ures designed to keep it in." "If the
Cotton Spates shall decide that they can
do bettpt.out of the .Union than in it,
we insist on lettinsr them 'ffo in peace."
or the G,ulf State only, choose to form
an independent nation, they have a
clear moral right, to do
Greele$ n 1860 cmcf.lSGl.
MIXfej SCHOOLS AND
. j i! CHURCHES.
"I Hope the time will come when
our edij!ational institutions and semi
naries jvill be open to men of all races
with a. -freedom, with a hospitality
which lias never yet been enjoyed. I
trust the time will come when no man's
colar W;ill exclude him from any church
or any ligious organization whatever.
So theyjj say, with regard to our com-"
mon schools, where a small district"
contains" by 25 or 30 families, it is sim
ply impossible, where two or three of
these are colored, to have separate
schools;; and in - these cases, to say that
black : children ; shall not go to school
with white children is to say that they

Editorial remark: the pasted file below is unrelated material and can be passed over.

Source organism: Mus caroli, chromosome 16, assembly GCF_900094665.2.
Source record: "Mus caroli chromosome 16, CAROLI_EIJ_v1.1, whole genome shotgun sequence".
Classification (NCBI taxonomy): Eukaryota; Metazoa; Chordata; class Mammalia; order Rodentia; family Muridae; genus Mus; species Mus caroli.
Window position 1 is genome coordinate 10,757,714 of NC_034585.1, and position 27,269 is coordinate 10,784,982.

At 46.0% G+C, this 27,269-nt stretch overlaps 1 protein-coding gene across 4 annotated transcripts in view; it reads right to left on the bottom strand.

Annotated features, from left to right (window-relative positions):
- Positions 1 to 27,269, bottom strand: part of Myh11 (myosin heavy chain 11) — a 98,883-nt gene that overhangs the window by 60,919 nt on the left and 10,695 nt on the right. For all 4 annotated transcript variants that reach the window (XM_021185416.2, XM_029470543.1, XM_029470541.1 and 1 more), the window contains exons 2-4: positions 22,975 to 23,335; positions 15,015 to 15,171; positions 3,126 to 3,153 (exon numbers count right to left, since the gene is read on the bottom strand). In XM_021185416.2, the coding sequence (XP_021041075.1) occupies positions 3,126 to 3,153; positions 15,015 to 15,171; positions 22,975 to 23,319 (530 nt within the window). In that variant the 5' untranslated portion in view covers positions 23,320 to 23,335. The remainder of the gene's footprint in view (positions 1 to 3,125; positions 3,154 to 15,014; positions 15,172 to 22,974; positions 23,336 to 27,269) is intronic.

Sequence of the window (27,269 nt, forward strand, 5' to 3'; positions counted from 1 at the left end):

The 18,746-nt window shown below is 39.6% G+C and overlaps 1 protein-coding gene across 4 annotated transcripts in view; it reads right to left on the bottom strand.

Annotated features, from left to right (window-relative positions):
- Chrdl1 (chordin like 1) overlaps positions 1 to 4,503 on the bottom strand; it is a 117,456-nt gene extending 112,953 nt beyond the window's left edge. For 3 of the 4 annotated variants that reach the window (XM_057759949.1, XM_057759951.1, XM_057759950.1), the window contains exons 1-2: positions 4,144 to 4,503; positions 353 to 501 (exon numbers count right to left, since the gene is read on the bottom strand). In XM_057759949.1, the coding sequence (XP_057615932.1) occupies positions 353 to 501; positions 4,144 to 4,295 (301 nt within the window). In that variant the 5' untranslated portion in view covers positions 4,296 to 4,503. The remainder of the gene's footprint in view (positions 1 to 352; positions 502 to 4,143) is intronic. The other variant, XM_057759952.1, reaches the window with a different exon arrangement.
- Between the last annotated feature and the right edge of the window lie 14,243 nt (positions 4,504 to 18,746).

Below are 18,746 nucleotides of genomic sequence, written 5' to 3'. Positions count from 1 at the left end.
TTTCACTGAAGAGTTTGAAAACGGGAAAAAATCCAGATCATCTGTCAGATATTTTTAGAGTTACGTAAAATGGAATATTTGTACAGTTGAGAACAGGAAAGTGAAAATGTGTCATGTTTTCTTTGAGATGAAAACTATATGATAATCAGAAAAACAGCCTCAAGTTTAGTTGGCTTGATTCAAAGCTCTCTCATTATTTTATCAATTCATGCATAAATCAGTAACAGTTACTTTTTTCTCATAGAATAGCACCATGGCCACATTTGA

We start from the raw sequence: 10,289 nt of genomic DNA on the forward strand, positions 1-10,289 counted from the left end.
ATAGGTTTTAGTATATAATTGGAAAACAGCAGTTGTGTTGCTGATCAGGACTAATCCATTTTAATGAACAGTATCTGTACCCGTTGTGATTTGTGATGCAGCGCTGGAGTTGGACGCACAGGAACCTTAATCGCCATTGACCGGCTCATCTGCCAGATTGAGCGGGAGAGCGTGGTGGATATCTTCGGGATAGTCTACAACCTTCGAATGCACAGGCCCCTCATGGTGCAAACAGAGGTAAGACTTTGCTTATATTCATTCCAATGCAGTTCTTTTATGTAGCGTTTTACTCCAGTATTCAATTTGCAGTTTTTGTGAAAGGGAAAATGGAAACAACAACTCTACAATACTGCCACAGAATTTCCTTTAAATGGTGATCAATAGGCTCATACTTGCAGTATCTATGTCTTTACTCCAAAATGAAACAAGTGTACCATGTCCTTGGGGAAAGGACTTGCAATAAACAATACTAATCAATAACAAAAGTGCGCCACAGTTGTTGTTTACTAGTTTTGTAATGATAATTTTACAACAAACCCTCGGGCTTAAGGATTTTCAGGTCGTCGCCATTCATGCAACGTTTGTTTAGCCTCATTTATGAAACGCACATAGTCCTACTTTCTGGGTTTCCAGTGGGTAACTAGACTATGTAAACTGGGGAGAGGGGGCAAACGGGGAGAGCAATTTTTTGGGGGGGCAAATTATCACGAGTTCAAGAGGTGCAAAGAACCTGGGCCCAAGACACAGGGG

shall net have any school whatever."
Horacd ireeley, address to the colored
people Rt I'ougnKepsie, in. x., May io,
Look on this Picture.
When the rebellious traitors are oyer-
whelnieiV in the field and scattered like
leaves bjeibre an angry wind, it must not be
to return- to peaceful and contented homes.
They m ust find poverty at their firesides,
and see privation in the anxious eyes of
.mothers and theras of children." Horace
Greeley New York Tribune, Ko v. 26, 18C0.
j And now on This.
"Tell pur boys they can take their hor
ses, hom with them, to help them make
their crpps." Gen. Grant to Gen. Lee, at
A ppomattox Court House.
"I reCpminend that Gen. Leo be pardon
ed." Gtn. Grant to President Johnston.
: "Gen. jLee and his officers and troops, who
have "beu only paroled, cannot bo arrested
and-triel for treason. I protest against
their arjH&t." General Grant to President
AjTiicl is the "liberal" Republican
olina Election What
tlte N. Y. Herald Says.
Tiie regular correspondent of The N.
Y. lllerpld, writing from Goldsboro',
July ilsf, says :
Advifces state that lcttert have been re-